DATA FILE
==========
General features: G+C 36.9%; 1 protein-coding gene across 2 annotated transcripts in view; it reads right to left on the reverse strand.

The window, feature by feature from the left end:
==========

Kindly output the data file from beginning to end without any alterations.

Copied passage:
General features: G+C 36.9%; 1 protein-coding gene across 2 annotated transcripts in view; it reads right to left on the reverse strand.

The window, feature by feature from the left end: